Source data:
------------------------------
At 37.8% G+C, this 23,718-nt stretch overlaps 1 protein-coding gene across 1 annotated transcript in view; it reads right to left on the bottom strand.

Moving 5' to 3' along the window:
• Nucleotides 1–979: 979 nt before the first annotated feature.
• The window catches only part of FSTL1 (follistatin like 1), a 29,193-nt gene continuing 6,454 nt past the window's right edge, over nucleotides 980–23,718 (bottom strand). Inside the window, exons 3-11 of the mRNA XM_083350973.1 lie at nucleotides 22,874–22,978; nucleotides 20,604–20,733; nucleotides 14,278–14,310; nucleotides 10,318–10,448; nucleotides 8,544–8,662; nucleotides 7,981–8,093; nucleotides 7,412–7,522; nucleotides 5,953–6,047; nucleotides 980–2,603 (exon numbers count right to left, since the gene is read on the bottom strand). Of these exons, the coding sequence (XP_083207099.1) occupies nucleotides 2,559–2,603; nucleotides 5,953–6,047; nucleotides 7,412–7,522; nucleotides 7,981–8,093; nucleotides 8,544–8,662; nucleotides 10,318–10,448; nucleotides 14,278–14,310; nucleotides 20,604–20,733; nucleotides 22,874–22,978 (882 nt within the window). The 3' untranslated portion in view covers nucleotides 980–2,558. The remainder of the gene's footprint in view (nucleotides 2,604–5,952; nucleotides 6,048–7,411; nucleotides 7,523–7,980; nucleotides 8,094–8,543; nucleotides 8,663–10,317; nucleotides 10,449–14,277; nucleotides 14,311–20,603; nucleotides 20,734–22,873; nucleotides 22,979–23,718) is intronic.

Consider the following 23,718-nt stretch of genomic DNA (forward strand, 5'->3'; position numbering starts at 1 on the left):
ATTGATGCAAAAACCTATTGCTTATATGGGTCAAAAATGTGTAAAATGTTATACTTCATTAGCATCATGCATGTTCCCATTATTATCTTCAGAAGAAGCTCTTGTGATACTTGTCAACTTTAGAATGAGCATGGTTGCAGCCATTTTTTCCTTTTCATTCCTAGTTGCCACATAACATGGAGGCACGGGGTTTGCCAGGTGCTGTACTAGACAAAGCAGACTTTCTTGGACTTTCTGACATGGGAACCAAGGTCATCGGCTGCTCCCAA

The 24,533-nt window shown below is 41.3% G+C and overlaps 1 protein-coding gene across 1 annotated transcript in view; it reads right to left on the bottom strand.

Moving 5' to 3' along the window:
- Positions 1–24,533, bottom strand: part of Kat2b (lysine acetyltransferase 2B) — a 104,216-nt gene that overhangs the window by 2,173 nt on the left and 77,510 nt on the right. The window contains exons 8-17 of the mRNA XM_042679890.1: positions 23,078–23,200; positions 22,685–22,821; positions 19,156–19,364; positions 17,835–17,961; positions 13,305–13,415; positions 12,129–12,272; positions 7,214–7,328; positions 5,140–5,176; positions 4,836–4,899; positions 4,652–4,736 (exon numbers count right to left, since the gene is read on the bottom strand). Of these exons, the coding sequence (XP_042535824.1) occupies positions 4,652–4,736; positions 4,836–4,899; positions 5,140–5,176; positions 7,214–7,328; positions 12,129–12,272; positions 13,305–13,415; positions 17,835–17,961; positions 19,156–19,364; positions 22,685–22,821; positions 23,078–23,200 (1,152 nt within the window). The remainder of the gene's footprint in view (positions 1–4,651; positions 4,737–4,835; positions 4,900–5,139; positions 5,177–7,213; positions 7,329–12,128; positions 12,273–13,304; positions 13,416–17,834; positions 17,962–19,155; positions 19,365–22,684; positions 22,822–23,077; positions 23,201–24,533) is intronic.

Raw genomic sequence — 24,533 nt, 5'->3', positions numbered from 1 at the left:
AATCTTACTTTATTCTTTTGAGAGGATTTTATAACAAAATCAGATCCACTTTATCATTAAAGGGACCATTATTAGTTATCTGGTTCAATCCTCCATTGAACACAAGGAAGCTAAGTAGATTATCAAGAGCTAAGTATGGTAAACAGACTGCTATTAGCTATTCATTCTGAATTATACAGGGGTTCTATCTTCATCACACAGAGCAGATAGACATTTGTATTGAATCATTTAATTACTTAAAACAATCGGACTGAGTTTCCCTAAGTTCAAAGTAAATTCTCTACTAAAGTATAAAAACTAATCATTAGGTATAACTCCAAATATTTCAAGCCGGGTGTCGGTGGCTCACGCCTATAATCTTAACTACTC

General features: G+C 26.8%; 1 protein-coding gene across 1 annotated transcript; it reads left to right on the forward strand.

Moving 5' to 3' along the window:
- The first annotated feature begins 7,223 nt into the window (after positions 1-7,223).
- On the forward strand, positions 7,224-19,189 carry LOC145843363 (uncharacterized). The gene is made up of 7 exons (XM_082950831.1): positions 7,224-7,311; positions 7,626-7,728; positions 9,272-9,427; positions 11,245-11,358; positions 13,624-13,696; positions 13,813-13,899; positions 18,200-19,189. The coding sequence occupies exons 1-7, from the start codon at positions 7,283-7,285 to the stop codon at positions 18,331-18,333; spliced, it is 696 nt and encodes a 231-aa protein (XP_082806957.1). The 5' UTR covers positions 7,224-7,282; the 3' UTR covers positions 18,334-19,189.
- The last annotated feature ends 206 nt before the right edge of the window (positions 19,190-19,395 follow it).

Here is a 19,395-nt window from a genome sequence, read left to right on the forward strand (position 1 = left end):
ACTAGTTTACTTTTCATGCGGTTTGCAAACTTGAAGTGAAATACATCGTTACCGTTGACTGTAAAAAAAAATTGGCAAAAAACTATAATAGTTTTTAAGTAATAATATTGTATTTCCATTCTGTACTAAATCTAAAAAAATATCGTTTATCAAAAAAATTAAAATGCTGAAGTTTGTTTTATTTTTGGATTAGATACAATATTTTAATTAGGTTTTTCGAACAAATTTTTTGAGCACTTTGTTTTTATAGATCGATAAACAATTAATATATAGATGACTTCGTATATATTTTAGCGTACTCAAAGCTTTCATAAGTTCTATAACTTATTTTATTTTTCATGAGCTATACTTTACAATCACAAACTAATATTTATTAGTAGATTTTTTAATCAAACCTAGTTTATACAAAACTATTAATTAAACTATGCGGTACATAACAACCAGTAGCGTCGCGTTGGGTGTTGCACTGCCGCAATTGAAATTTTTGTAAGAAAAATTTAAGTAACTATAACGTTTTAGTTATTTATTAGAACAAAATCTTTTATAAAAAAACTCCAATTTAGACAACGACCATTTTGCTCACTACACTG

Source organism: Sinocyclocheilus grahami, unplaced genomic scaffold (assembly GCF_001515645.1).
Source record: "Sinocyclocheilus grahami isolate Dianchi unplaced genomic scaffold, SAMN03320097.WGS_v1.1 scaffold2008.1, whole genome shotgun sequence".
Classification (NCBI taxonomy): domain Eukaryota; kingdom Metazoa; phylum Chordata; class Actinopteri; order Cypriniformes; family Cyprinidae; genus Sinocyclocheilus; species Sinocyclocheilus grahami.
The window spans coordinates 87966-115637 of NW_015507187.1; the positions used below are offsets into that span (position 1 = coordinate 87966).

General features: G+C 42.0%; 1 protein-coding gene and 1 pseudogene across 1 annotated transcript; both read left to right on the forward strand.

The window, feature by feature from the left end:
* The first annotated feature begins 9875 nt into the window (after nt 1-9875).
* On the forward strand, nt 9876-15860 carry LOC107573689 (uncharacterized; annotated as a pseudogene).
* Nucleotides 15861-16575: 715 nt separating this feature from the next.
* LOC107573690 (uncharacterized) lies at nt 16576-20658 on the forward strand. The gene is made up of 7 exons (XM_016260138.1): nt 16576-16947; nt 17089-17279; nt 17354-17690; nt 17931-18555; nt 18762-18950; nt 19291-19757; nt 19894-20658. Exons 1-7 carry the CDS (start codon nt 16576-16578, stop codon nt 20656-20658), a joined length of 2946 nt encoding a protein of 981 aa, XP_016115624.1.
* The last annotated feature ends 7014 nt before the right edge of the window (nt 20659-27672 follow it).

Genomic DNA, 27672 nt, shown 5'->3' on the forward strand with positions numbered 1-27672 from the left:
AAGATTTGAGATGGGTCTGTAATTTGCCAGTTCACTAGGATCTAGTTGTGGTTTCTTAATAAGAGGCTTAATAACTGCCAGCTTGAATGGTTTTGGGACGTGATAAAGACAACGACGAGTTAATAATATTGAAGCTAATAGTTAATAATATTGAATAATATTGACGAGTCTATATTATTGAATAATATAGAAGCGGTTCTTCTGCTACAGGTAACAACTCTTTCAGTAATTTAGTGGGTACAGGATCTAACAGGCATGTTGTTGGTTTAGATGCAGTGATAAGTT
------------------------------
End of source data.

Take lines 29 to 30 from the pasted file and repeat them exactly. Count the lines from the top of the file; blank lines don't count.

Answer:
* The last annotated feature ends 7014 nt before the right edge of the window (nt 20659-27672 follow it).

Genomic DNA, 27672 nt, shown 5'->3' on the forward strand with positions numbered 1-27672 from the left: